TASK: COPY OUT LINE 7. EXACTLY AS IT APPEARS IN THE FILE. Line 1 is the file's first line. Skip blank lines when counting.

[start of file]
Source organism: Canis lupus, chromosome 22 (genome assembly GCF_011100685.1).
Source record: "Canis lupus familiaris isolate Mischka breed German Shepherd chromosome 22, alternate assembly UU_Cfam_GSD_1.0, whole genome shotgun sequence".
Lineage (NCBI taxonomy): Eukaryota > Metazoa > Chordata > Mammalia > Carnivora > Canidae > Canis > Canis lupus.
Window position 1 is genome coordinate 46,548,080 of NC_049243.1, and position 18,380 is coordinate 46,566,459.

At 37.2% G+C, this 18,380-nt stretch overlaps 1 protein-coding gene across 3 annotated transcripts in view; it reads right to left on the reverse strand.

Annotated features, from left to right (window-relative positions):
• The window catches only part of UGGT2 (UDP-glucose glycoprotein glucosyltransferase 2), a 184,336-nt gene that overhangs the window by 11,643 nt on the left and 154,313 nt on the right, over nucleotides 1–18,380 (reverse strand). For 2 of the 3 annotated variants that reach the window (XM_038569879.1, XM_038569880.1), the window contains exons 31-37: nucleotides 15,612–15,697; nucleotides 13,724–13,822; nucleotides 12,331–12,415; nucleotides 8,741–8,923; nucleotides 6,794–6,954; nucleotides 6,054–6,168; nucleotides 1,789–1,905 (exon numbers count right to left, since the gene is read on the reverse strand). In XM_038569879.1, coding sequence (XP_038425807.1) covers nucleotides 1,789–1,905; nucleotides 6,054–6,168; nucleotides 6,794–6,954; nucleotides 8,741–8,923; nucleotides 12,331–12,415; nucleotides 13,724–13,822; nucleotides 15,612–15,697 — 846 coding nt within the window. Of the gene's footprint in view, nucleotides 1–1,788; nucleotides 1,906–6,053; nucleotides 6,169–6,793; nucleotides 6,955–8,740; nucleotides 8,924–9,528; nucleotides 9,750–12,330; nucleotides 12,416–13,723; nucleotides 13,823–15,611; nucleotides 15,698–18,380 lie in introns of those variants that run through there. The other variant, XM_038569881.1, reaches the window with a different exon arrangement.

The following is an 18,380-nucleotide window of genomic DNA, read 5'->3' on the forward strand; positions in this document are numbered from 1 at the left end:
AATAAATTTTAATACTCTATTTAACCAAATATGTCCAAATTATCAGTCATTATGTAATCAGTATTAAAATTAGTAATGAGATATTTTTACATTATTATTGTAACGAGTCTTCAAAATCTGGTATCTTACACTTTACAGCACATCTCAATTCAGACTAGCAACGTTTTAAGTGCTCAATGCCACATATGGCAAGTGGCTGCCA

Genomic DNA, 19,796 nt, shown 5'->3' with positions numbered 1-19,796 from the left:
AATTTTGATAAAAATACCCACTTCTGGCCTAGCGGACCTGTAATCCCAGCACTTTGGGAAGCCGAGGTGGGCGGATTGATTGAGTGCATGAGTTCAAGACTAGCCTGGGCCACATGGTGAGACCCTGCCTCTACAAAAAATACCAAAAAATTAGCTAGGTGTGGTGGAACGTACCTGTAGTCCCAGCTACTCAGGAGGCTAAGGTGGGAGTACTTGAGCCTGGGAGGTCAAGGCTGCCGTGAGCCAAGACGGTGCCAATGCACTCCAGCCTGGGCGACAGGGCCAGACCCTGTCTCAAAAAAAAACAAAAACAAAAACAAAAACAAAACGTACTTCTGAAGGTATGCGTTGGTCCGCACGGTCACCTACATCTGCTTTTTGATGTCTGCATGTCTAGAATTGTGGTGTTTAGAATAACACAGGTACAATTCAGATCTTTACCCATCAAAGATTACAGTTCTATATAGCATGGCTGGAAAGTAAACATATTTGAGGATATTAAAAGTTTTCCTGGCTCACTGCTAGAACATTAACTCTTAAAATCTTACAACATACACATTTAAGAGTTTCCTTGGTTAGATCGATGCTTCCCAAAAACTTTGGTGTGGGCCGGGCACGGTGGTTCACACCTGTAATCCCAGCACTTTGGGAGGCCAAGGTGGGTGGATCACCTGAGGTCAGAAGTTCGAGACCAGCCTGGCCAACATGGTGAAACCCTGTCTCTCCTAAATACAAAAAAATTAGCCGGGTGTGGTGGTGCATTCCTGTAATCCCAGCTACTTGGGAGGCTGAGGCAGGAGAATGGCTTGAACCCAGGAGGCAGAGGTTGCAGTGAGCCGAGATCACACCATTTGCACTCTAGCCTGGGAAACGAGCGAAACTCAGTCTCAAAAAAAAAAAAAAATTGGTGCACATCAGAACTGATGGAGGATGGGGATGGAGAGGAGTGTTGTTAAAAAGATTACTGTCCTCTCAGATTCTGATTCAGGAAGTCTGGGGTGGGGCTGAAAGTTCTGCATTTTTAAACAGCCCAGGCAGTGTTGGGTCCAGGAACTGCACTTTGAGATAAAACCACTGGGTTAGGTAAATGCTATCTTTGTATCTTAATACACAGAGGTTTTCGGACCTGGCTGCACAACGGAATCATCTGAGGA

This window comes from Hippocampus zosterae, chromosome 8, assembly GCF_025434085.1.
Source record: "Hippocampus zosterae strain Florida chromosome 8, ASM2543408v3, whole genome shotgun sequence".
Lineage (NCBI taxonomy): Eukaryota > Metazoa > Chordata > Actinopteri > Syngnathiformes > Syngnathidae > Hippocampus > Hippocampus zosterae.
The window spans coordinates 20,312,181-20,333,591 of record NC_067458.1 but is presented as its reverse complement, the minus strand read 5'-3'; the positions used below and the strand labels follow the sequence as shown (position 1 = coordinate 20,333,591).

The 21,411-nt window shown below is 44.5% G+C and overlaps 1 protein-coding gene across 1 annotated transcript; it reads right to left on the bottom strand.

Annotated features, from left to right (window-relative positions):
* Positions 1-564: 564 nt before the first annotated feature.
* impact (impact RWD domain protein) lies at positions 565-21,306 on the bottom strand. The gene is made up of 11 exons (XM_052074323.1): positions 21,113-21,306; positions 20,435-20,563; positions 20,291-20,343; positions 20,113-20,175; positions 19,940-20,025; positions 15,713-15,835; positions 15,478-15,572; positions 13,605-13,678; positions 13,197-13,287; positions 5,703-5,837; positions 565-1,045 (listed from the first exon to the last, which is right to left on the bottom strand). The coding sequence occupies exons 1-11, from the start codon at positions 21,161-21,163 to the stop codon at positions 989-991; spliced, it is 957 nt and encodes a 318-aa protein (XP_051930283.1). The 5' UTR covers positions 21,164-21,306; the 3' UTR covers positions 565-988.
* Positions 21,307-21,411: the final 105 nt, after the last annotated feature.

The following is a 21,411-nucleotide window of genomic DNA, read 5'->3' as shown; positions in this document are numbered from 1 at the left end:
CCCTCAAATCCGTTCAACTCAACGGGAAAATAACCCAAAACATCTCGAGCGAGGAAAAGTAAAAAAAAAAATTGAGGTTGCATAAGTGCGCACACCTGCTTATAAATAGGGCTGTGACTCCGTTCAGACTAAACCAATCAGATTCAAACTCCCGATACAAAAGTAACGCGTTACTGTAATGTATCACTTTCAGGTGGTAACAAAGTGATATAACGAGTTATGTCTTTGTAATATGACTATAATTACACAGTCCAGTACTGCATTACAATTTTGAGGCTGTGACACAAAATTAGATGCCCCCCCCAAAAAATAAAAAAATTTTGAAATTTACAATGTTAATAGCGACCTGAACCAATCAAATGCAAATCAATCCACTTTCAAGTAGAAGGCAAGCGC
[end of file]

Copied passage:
• The window catches only part of UGGT2 (UDP-glucose glycoprotein glucosyltransferase 2), a 184,336-nt gene that overhangs the window by 11,643 nt on the left and 154,313 nt on the right, over nucleotides 1–18,380 (reverse strand). For 2 of the 3 annotated variants that reach the window (XM_038569879.1, XM_038569880.1), the window contains exons 31-37: nucleotides 15,612–15,697; nucleotides 13,724–13,822; nucleotides 12,331–12,415; nucleotides 8,741–8,923; nucleotides 6,794–6,954; nucleotides 6,054–6,168; nucleotides 1,789–1,905 (exon numbers count right to left, since the gene is read on the reverse strand). In XM_038569879.1, coding sequence (XP_038425807.1) covers nucleotides 1,789–1,905; nucleotides 6,054–6,168; nucleotides 6,794–6,954; nucleotides 8,741–8,923; nucleotides 12,331–12,415; nucleotides 13,724–13,822; nucleotides 15,612–15,697 — 846 coding nt within the window. Of the gene's footprint in view, nucleotides 1–1,788; nucleotides 1,906–6,053; nucleotides 6,169–6,793; nucleotides 6,955–8,740; nucleotides 8,924–9,528; nucleotides 9,750–12,330; nucleotides 12,416–13,723; nucleotides 13,823–15,611; nucleotides 15,698–18,380 lie in introns of those variants that run through there. The other variant, XM_038569881.1, reaches the window with a different exon arrangement.